A magnificent photo of Blackpool playing on front of a packed Kop in the 60’s shows that the alphabet corner was in existence then, probably for many years before that, and only extends to letter P. Despite my feigned bafflement, I am sure there is a perfectly logical reason for all of this.
Edit: And we have our answer. Many thanks to reader Nicholas Young, among a couple of others, for supplying this perfectly logical reason for the letters:
I think the letters in front of the Kop are for giving out half-time scores. The back of that match program would give that days fixtures a corresponding letter. Then at half time man in white coats would come out and put the scores next to each letter. They used to do the same thing at Everton. In the days when all the games kicked of at 3pm on a Saturday and PAs didn’t work very well.
In the other corner of the same end we get something even better in the form of a series of luminous orange posters, advertising something called Klix System. This seems like a very modern name for a 1978 company, suggesting some sort of time travel back and forth between then and 2001. A copper dutifully stands guard:
A Google search reveals that Klix remains in existence today as a successful vending machine company who in fact still use the same font style for their logo as in 1978. Eccentric billionaire Mr Klix himself probably still laughs to himself reminiscing about the old, amateur adverting posters, which just appear as a confusing orange blur when the camera pans across that section of the ground:
But enough about unfinished alphabets and enduring vending machine companies, you’re here for some people on the goddamn pitch. By half time, Blackpool were 3-0 up and the onslaught continued as they shot into the Bloomfield Road South Stand in the second half. Unlike the Kop, the South Stand did not feature a containment fence at this time and as striker Bob Hatton scores his and his side’s fourth and victory is all but assured, some eager young supporters take advantage of this fact. We only get a brief, split second of this in the footage (as if a split-second could be anything but brief, unless you’re on acid), but we get definite person-to-pitch contact:
You’d probably feel robbed if this was all there was here, but of course there’s more. Blackburn pull one back to make it 4-1 and offer some glimmer of hope to their traveling support. This triggers some heroic scenes on the terrace including a one young man in a beige trench coat who immediately turns and sprints back up towards his colleagues:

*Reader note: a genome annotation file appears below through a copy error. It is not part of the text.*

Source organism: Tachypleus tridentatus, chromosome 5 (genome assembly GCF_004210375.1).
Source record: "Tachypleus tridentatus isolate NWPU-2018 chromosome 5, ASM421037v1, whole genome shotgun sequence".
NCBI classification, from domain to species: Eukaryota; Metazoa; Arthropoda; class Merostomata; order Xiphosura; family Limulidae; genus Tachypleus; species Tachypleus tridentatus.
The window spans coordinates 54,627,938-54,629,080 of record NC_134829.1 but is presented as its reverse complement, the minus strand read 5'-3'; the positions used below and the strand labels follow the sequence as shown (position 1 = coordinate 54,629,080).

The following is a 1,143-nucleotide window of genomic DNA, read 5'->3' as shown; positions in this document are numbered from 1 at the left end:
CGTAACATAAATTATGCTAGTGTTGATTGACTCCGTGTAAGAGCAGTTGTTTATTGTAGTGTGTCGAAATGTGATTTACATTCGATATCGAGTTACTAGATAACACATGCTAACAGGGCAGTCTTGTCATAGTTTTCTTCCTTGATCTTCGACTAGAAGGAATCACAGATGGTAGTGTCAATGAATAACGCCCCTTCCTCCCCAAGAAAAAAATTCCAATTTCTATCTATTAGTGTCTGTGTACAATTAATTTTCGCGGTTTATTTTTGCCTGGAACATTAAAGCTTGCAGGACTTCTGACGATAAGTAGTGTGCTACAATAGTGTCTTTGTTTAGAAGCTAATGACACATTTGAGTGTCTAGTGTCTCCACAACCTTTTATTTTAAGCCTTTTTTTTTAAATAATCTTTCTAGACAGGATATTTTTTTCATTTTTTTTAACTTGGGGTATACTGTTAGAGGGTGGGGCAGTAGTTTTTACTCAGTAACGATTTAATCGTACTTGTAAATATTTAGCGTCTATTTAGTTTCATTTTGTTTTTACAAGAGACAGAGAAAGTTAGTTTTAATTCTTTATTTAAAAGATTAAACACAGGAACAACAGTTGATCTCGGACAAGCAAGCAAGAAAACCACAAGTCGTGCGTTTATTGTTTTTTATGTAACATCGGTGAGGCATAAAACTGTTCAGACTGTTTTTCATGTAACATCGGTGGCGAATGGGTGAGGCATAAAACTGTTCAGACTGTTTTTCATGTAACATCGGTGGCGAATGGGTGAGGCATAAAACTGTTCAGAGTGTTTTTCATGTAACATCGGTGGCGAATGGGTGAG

But soon afterwards (to be honest Ive no idea of the exact time frame here) Blackpool were on the offensive again and put in number 5 to put the game beyond doubt. This time the South Stand supporters are poised to stream on en masse, or should I say POOL on, as soon as the goal goes in and do so with striking ease:
We get the beautiful image of wide eyed, supple, young supporters rushing towards their tangerine heroes with pure dopamine coursing through their brains. Several years later, many of these children would no doubt go on to be wild eyed, unfit, older supporters rushing towards opposing equivalents with pure cocaine coursing through their veins:
I’m not going to say that this was in the days before kids had video games and smart phones and such, because that’s bleedin’ obvious. But in a time before easy entertainment and general coddlement, moments like this meant something different. Just look at that joy from the lad on the left, bless (plus he’s got a nice coat on which to be fair probably also brought joy to his perhaps otherwise dull existence):
Blackburn would pull another one back through a late penalty (again, I have no actual idea of score times but it would have had to have been late in the game, right?) before the game finished 5-2 to the hosts. “Revenge for ammonia!” some may or may not have shouted, even though they had already played each other ten times since then. With countless episodes like the above at many games, ranging from innocent to devilish in spirit, it is no wonder that soon containment fences would be implemented fully in most grounds in the Football League. But not everywhere, as we shall soon see.
But the main thing I took away from this game is how good it would have felt for both players and supporters to get home and into a hot bath or shower. The thought reoccurred to me several times in fact. This would have been waiting for the players of course as soon as they entered the dressing room. But then, imagining myself a supporter, I realised with horror that this was in the days before people had power showers, or even smart phones to ring someone at home to turn on your water heating. My heart sank.